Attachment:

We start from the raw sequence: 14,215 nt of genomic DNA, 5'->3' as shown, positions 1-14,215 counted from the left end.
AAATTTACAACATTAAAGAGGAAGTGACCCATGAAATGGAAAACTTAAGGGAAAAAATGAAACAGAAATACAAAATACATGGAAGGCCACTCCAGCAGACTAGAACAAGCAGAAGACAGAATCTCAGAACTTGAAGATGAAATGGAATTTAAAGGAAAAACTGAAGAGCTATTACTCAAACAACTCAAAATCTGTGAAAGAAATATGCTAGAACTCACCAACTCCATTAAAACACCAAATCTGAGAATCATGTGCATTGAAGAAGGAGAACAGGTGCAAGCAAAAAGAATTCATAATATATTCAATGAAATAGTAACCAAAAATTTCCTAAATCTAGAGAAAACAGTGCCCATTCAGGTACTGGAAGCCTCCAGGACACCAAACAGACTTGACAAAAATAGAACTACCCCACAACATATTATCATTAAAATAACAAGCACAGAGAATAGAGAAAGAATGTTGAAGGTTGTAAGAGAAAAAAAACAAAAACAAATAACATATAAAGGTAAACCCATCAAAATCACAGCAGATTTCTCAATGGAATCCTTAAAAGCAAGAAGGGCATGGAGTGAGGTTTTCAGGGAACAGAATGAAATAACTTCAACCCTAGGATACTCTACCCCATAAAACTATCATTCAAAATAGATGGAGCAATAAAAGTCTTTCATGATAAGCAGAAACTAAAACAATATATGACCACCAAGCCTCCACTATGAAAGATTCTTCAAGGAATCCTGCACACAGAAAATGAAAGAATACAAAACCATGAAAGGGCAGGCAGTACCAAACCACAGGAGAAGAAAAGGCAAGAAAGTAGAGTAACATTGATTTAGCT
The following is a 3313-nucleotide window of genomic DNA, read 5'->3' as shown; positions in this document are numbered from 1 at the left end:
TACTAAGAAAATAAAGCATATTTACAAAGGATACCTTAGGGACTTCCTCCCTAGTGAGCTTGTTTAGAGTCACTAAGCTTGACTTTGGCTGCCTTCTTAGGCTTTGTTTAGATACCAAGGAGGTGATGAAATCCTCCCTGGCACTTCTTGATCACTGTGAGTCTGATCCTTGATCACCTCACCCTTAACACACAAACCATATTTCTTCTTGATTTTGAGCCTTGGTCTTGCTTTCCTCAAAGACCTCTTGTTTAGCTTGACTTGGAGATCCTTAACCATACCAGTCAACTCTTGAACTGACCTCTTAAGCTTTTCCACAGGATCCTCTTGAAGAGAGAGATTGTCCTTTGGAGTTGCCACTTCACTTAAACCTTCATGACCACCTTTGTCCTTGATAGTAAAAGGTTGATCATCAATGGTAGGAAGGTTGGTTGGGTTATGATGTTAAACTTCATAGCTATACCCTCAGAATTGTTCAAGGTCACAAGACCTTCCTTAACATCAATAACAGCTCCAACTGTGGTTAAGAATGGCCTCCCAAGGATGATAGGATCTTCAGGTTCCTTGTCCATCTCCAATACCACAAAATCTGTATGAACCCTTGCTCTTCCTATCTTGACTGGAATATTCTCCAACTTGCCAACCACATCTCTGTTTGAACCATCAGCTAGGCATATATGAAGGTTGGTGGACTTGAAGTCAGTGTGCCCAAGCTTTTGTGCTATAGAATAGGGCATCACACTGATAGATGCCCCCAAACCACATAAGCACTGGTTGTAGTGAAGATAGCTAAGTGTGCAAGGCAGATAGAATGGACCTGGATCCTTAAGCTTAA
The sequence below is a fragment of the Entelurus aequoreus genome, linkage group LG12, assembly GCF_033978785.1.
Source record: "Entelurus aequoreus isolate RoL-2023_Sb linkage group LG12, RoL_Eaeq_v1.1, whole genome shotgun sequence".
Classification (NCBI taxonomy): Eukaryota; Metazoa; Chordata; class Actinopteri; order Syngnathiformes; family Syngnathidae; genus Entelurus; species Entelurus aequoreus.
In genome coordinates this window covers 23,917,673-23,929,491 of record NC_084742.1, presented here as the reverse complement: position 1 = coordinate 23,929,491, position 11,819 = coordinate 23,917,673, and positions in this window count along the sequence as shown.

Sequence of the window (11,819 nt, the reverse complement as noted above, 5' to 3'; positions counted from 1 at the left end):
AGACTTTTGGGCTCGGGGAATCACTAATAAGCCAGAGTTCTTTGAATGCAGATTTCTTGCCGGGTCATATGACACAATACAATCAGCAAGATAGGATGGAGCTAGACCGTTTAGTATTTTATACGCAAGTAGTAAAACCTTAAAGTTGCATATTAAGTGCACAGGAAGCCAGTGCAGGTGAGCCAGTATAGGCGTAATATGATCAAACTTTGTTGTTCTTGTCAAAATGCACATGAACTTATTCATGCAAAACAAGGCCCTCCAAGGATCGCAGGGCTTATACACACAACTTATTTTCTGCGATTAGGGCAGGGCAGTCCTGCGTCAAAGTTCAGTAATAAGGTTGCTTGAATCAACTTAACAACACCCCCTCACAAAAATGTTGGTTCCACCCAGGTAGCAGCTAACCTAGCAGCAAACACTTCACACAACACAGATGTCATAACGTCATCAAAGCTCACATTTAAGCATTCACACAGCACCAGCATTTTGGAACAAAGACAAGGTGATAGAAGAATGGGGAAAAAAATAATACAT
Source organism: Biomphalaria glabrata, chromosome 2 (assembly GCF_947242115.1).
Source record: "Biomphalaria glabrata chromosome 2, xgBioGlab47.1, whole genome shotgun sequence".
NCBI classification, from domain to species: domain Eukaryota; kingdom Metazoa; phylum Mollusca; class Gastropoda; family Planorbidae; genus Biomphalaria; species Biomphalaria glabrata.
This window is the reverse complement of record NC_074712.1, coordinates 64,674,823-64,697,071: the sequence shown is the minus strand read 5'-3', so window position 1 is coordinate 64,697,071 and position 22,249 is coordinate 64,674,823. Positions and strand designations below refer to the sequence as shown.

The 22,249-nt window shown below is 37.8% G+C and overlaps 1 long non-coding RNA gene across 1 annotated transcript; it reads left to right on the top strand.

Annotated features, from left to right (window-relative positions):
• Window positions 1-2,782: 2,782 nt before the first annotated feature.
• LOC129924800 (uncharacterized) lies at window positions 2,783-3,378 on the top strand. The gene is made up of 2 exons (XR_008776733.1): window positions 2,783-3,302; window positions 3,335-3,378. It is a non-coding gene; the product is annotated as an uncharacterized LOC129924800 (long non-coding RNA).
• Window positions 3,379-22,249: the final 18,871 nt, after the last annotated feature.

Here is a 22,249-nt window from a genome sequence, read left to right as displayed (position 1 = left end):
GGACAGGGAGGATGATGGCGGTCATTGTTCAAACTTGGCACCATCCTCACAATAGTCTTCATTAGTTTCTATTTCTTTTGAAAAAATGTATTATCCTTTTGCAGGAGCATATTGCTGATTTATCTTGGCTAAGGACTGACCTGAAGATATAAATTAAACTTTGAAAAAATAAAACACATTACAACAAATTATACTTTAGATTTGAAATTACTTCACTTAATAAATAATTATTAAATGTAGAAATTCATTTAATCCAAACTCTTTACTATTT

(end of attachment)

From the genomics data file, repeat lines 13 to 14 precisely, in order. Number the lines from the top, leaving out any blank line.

NCBI classification, from domain to species: domain Eukaryota; kingdom Metazoa; phylum Mollusca; class Gastropoda; family Planorbidae; genus Biomphalaria; species Biomphalaria glabrata.
This window is the reverse complement of record NC_074712.1, coordinates 64,674,823-64,697,071: the sequence shown is the minus strand read 5'-3', so window position 1 is coordinate 64,697,071 and position 22,249 is coordinate 64,674,823. Positions and strand designations below refer to the sequence as shown.